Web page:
Take a deep breath: after a few years of stop-start schooling, Wednesday will see the first of the written papers in this year’s Leaving Certificate when English paper one lands at 9.30am.
If you are feeling anxious, you are not alone. It is normal for Leaving Certificate students (and their parents) to feel stressed, particularly as this is the first State exam that this year’s cohort have sat, due to the cancellation of the Junior Cert in 2021.
As a guidance counsellor for many years, I have seen how anxiety levels spike in the run-up to exams, but there are tips that can help students and parents to dial down their anxiety levels.
Anxiety comes from fear of the unknown. Any situations where you are assessed under pressure – such as a job interview or an exam – amplify this uncertainty. Students can become consumed by the unknowns and immobilised by their lack of control over the outcome. This can result in panic.
However, students should concentrate on what they know. They have prepared for the exams and are in a stronger position to answer questions that will be asked this year due to the wider range of choice aimed at compensating for Covid-related disruptions.
Arrange your revision notes for all the exam papers in each subject. Try organising them backwards, starting from your last exam, identifying the periods of time you have available before each paper to finally review your notes and sample answers.
When you have completed this process, you will have an idea of how you are going to use the remaining time available to you; it will help you make sure all sections of every paper have identified time slots for final revision.
Doing this will give you back a sense of control over the exam and reduce excess stress.
Before leaving for the exam centre, review each day’s subject requirements. Different papers require you to have different instruments and materials. Check your other daily requirements such as water, food, transport costs where appropriate.
This year students will be required to be in their assigned seat in the exam centre 30 minutes before the start time of exams on day one, and at least 15 minutes in advance of their exams on subsequent days. Remember: candidates are not allowed to enter exam centres if they arrive more than half an hour late.
When the invigilator arrives at your desk, you will be offered a choice of subject level in that exam subject. Always opt for the paper you have prepared for. Never attempt to change levels at the last minute; this is always a negative side effect of exam nerves.
Once you receive your paper, read it carefully before you do anything else. Start to sketch out, at the back of your answer book, the answers to every question you are planning to answer. You will not be able to complete this task in the first few minutes, but your brain will continue to reflect on all the questions you select as you begin to write. When you have completed this brainstorming to the best of your ability, start working on the first question, selecting the one you feel most comfortable with.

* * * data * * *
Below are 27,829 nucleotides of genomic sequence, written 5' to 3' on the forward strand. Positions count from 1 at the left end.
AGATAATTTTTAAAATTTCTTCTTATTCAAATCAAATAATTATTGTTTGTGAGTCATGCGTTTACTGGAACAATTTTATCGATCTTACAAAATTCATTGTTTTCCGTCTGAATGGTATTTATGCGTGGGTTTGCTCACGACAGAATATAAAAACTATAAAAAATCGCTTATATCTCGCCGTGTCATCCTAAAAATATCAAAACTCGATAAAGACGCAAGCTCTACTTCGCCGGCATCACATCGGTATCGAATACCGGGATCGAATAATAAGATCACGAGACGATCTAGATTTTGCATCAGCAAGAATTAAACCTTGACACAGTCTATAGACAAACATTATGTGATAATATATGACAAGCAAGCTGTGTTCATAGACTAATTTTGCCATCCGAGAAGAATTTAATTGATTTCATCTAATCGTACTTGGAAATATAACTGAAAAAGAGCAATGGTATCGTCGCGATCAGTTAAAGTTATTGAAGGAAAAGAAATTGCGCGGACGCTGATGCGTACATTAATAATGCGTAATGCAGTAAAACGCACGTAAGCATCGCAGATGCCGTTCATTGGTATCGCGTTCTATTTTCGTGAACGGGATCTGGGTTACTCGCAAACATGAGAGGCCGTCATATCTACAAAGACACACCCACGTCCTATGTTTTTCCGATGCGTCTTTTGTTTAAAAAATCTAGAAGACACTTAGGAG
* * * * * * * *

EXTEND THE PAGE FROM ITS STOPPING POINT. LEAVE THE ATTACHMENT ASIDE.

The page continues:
If at the end of your last question you still have a few minutes left until you must hand up your paper, you can always boost your chances of getting a few extra marks by rereading your script. As any successful writer knows, a first attempt at writing any piece is always improved by rereading.
Leave at least half a page free at the end of each question so you can add extra material – if you want to – at the end of the exam. New ideas will occur to you as you read back your answer. Do not bother trying to erase any written content. Just draw a line through any incorrect material and add the new content at the end of that page.
Parents can play a crucial role by familiarising themselves with the exam schedule. Pin the timetable up prominently at home and highlight each exam that is due to be taken. In the stress of the exam period, you need to be aware when your child must be in the examination centre.
After each day’s exams, allow your son or daughter to recount their daily story. If they feel they have made mistakes or omissions, do not be tempted to review them in detail. Simply allow them time and space to tell their story and move on to the next challenge.
It can be helpful to your son or daughter to focus on the next paper immediately ahead. Simple questions around the nature of the exams can be useful in switching the focus.
As a parent, there is no need to overhype the importance of any exam. Just remember that some young people taking the Leaving Certificate can mistakenly believe that their standing in their parents’ eyes is dependent on their success in the exam.
Ensure your son or daughter is clear that your love and regard for them is in no way dependent on how they perform. This affirmation is one of the greatest gifts you can give them at the start of their Leaving Certificate.